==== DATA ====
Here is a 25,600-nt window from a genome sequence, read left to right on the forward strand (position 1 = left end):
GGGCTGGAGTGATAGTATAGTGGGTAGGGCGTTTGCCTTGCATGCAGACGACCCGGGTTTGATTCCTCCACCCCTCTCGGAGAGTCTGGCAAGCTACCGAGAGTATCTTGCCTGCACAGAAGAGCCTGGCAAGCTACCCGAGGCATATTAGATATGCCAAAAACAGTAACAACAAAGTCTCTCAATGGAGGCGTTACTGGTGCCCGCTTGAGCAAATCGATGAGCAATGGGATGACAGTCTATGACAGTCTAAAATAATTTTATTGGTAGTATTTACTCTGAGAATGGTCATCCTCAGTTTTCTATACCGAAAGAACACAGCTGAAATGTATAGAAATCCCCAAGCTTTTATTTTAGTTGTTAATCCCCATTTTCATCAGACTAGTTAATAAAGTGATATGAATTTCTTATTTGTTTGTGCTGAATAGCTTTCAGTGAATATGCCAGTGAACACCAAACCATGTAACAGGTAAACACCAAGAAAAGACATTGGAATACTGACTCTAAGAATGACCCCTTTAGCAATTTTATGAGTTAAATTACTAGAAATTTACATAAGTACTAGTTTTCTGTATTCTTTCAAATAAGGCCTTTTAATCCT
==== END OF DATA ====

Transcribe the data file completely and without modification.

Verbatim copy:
Here is a 25,600-nt window from a genome sequence, read left to right on the forward strand (position 1 = left end):
GGGCTGGAGTGATAGTATAGTGGGTAGGGCGTTTGCCTTGCATGCAGACGACCCGGGTTTGATTCCTCCACCCCTCTCGGAGAGTCTGGCAAGCTACCGAGAGTATCTTGCCTGCACAGAAGAGCCTGGCAAGCTACCCGAGGCATATTAGATATGCCAAAAACAGTAACAACAAAGTCTCTCAATGGAGGCGTTACTGGTGCCCGCTTGAGCAAATCGATGAGCAATGGGATGACAGTCTATGACAGTCTAAAATAATTTTATTGGTAGTATTTACTCTGAGAATGGTCATCCTCAGTTTTCTATACCGAAAGAACACAGCTGAAATGTATAGAAATCCCCAAGCTTTTATTTTAGTTGTTAATCCCCATTTTCATCAGACTAGTTAATAAAGTGATATGAATTTCTTATTTGTTTGTGCTGAATAGCTTTCAGTGAATATGCCAGTGAACACCAAACCATGTAACAGGTAAACACCAAGAAAAGACATTGGAATACTGACTCTAAGAATGACCCCTTTAGCAATTTTATGAGTTAAATTACTAGAAATTTACATAAGTACTAGTTTTCTGTATTCTTTCAAATAAGGCCTTTTAATCCT